The complexity of achieving such a feat is reflected by the array of advanced technology implemented in the goggles. In a 22-step “teardown”, technology analysis and repair firm iFixit identified a range of components such as: infrared projectors and LEDs for depth sensing; magnetic sensor coils for tracking headset position; a LCOS microdisplay to provide the visuals; and a plethora of processing units to analyse the incoming image data.

But the ability to realistically simulate an artificial environment stretches well beyond the gaming and entertainment industry. Increasingly VR/AR devices are being used in other industries as genuine tools for improving experiences and efficiency and many believe this is where the future of these technologies lie.

VR is being applied in education as a means of providing VR field trips, such as to the International Space Station, or inside the human body. In the retail industry, shoppers are able to try on make-up, explore their dream kitchen, or even explore the shop itself all through VR. In manufacturing, AR technology is being used for visual inventory management (“vision picking”) and remote maintenance and inspection of machinery. Architects are using XR technology to design and demonstrate buildings. The increasing realism and precision now available through XR means that it is even being applied in healthcare, allowing surgeons to perform surgery remotely.

While it is clear that the present day XR innovations are worlds apart from the early attempts there is one thing that all of these inventions certainly have in common: Intellectual Property.

From a big painting in a round building (Patent for displaying Views of Nature, Robert Barker) to corneal sphere tracking for generating an eye model (EP3329316A1, Oculus VR LLC), it is clear that all of these individuals and companies understood the importance of protecting investment and market share.

A recent study by IPlytics found that VR/AR patent applications have increased nearly six fold between 2010 and 2018. Whether it is a registered design for the shape of a headset or a patent to protect the technology inside it, the value of intellectual property protection has never been higher in this field and we expect to see many more interesting inventions coming our way in the years to come.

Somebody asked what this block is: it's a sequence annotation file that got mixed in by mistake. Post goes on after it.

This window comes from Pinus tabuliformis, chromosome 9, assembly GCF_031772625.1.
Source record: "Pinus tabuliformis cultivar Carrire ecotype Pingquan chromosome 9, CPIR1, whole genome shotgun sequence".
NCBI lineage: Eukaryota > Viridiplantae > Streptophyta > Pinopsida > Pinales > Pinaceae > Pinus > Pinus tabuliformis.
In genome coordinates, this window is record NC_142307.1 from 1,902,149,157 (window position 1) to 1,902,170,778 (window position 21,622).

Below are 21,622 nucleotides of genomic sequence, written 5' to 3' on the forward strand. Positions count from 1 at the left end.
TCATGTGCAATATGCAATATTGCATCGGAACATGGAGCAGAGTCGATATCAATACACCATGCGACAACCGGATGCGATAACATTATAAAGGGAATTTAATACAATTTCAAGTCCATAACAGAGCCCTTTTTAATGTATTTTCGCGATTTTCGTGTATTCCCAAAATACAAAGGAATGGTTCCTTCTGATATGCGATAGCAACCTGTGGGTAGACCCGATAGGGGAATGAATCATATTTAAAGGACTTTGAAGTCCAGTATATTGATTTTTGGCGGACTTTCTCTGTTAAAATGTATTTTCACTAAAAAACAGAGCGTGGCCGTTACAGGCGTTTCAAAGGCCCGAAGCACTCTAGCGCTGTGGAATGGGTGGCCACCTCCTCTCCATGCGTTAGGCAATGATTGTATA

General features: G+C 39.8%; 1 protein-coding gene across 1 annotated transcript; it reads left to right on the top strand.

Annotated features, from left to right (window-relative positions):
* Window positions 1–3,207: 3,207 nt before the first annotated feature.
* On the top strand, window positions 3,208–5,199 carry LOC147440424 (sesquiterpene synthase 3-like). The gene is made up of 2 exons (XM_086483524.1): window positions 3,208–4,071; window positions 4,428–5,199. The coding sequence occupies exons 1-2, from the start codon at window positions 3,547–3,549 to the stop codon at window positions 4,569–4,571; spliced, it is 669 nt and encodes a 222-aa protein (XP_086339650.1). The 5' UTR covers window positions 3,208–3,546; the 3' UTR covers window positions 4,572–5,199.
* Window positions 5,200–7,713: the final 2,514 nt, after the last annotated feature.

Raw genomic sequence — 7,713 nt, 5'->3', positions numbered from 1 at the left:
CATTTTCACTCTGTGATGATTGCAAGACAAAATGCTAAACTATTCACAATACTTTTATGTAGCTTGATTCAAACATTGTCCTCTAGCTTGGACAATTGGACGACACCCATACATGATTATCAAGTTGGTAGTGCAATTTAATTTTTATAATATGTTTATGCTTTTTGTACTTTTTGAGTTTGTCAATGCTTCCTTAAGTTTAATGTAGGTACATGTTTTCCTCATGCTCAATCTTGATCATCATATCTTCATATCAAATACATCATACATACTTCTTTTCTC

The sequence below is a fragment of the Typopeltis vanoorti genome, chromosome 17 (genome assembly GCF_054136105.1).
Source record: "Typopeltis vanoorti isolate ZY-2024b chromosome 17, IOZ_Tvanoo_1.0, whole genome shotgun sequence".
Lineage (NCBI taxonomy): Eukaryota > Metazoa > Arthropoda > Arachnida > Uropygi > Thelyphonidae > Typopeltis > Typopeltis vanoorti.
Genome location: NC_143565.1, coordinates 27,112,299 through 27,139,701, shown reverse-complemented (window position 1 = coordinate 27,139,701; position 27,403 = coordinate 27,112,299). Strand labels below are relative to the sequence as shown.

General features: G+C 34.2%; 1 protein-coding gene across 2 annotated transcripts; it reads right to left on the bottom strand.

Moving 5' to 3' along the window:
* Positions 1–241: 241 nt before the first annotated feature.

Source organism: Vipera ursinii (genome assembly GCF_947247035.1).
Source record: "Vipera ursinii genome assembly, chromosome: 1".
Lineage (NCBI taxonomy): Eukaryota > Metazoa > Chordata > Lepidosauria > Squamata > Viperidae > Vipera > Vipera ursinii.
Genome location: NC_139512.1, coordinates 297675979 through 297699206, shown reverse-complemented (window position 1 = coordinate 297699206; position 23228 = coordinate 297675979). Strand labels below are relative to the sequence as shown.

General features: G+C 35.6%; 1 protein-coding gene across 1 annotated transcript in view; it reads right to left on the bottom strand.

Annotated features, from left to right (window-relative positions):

See our website to learn more

Call for Presenters and Invitation to Participate in our Tourism-Travel Committee and Webinar with Expedia and others

The VR/AR Association Tourism & Travel Committee is inviting speakers for a Webinar we are planning for June. Please email if you’re interested to present! Let us know if you’re also interested in Sponsoring this webinar. Our webinars get 200 people attending live, and 1000’s watch the recording.

This committee will create best practices, guidelines, and call to actions (e.g., recommendations for standards) for Travel & Tourism. Specifically, to identify opportunities and accelerate widespread adoption of VR/AR technologies in the travel industry by OTAs, Airlines, Lodging, DMOs and other Travel companies, for marketing, branding and enhancing the user experience through each phase of the traveler journey (dream, plan, shop, book, pre-trip and post-trip)

Join our Committee and representatives from airports, travel agencies, service and solution providers! 


Darshan Lama, Expedia

Craig Vezina, Realcast

VRARA Co-Chairs

The Enterprise Reality Ecosystem: how VR/AR is driving ROI